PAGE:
Natalie Merchant and other acclaimed Hudson Valley artists and musicians sang beside students in the memory of the late Maya Gold and her eponymous foundation.
Last October, after 15-year-old New Paltz High School student Maya Gold took her own life, her family created the Maya Gold Foundation. According to the foundation’s website, their mission is to “empower youth to access their inner wisdom and realize their dreams.”
Their two main goals focus on supporting existing programs and developing new ones for teens in New Paltz and surrounding areas that will enhance emotional awareness and build mutual support and caring among teens and adults. In addition, they promote strengthening inner resilience and teaching mindfulness practice, as well as partnering with carefully vetted non-governmental organizations (NGOs) in Nepal to provide essentials, such as food, medicine and education, to children in need and to provide opportunities for cross-cultural exchanges between youth in New Paltz and Nepal.
“[Maya’s] vision was to graduate high school early and volunteer at an orphanage in Nepal,” said Mathew Swerdloff, Maya’s father and president of the Maya Gold Foundation. “She was really moved by the books she read and the movies she saw about that part of the world, so we’re trying to carry out her vision.”
With that in mind, Merchant and other local musicians such as Amy Helm, Daniel Littleton, Simi Stone, Elizabeth Mitchell and several others sang and played songs of joy, friendship and nostalgia alongside New Paltz High School students Andersen Carroll, Caleb Sheedy, Carmen Chu, Christina Rust and Klaire Branche at Studley Theater on Saturday, Oct. 22 as part of a Maya Gold Foundation benefit concert. Members of the foundation’s teen advisory board, Amelia Verderosa, Emilie Aebi and Lianna Maley, also recited poetry.
Swerdloff said that this weekend’s benefit concert raised over $25,000, with people from all over the community, as well as family and friends, coming out to support the foundation’s cause. He added that all the money raised will fund the foundation’s educational programs, which focus around raising awareness about suicide along with the pressures and issues that teens feel while growing up.
“Everything we do spreads the word and gets people talking and thinking,” Swerdloff said. “Adolescence is a really tough time of life, as we all know as people who have already been through it, and sometimes young people make bad choices because they don’t realize that it’s a phase, that it’s going to pass.”
Angela Zizzamia, a resident of Woodstock and psychologist at Health Alliance Hospital in Kingston, attended the benefit concert not only because she is a fan of all the artists who performed, but because she feels very close to the spirit of the foundation as well.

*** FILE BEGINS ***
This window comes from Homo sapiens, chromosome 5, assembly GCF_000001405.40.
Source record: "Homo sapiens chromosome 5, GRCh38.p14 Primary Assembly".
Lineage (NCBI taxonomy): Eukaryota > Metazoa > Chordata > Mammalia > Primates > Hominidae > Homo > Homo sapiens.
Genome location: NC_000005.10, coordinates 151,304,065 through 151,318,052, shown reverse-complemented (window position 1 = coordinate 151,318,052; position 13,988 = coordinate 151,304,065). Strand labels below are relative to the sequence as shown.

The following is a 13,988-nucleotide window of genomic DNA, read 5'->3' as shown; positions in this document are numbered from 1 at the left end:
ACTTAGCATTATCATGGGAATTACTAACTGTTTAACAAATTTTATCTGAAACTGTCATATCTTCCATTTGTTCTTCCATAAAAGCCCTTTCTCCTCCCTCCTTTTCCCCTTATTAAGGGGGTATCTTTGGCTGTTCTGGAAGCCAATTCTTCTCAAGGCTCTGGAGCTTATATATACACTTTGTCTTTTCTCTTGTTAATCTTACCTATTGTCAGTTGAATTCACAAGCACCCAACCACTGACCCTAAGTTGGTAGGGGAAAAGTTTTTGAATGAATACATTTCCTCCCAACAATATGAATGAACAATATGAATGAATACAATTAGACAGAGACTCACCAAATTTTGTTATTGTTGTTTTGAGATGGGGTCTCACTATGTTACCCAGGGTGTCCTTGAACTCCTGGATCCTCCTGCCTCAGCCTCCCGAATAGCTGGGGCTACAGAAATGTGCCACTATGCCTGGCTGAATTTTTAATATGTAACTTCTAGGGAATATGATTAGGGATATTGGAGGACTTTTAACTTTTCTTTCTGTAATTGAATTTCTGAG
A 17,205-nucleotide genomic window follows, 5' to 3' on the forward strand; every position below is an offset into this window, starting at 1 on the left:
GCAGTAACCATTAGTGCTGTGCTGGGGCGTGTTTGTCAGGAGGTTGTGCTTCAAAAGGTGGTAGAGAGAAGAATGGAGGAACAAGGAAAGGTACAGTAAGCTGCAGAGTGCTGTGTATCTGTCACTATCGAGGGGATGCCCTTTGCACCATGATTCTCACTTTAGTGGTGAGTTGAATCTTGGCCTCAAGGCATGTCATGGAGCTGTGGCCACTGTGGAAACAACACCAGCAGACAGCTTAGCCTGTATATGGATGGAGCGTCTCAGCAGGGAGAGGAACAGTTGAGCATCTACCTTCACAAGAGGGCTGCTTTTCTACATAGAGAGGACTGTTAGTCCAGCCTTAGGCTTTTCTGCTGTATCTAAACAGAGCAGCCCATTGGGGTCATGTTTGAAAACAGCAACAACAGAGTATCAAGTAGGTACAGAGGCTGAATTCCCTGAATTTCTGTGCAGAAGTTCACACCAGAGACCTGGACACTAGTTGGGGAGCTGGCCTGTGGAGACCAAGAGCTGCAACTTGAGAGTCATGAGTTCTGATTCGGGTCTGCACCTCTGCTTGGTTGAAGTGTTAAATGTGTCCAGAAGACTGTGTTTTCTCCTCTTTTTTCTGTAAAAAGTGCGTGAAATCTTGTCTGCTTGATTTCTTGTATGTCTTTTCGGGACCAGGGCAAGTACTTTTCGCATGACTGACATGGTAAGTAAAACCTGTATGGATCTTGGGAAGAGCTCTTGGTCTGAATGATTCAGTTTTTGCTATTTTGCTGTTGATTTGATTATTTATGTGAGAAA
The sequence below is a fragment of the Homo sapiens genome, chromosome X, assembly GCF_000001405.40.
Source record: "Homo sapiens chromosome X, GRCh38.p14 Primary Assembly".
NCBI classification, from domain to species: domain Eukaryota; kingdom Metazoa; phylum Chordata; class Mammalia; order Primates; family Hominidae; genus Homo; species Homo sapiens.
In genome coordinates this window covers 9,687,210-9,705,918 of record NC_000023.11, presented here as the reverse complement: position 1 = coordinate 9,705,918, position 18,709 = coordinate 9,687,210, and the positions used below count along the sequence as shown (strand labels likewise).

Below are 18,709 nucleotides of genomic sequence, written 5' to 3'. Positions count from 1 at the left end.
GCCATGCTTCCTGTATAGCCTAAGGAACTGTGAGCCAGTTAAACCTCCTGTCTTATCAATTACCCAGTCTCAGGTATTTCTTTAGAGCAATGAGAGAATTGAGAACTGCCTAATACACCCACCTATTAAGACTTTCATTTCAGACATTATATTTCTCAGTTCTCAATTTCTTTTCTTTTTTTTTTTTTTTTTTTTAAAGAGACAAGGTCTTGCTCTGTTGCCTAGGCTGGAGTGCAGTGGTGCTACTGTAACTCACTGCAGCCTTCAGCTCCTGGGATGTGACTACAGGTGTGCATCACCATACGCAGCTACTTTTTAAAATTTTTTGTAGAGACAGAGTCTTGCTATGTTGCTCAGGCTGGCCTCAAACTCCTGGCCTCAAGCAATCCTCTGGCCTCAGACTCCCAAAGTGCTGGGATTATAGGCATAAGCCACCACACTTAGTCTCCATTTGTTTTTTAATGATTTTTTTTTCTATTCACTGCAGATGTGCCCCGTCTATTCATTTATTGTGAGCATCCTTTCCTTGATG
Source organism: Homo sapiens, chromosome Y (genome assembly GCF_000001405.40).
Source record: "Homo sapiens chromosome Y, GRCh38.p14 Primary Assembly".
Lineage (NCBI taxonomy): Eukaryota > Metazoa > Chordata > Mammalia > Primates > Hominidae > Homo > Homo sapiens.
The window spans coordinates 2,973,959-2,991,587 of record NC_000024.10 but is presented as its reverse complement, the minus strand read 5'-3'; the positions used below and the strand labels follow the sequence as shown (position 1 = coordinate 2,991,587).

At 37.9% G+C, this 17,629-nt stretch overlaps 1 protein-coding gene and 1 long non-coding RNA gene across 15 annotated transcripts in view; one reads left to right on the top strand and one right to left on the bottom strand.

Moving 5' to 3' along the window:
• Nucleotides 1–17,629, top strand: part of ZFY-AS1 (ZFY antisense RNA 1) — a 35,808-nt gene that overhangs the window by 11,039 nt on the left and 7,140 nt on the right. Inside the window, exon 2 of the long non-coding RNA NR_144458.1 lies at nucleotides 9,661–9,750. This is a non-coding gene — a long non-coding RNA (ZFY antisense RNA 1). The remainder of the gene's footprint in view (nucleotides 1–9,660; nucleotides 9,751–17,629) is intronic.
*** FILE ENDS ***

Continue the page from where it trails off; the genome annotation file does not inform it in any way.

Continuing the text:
“I admire that the foundation gives a voice and a [means of] expression to the loss of their daughter, a memory of their daughter, but also a keener sense of awareness so that we can help one another,” Zizzamia said.
Sarah Dukler, a New Paltz native and former babysitter of Maya and her older brother Adin, said that the benefit concert allowed members of the community to be exposed to the foundation’s goals and to bring awareness to teen suicide. Dukler, who was deeply affected by Maya’s death as someone very close to the family, felt that this loss rang a little too true with how she felt when she was in high school, trying to balance social, academic and familial pressures all at once.
“I think that even if they didn’t know Maya, a lot of people identify strongly with the foundation because they have children that are Maya’s age and they really want to teach their teens that there is another option,” she said. “You never really know what’s going on in someone’s life and it’s so important to be kind. In my life, being kind to people has become so much more important than it already was, and to just learn how to be there for people.”
The Maya Gold Foundation has two more upcoming events on Thursday, Oct. 27 at 7 p.m. in the Coykendall Science Building, entitled, “Emotions Matter: Creating More Compassionate Schools and Communities Through Emotional Intelligence,” along with “You Don’t Know Me Until You Know Me,” a one-man performance by Dr. Mykee Fowlin on Thursday, Nov. 17 at 7 p.m. at the Rosendale Theater Collective in Rosendale.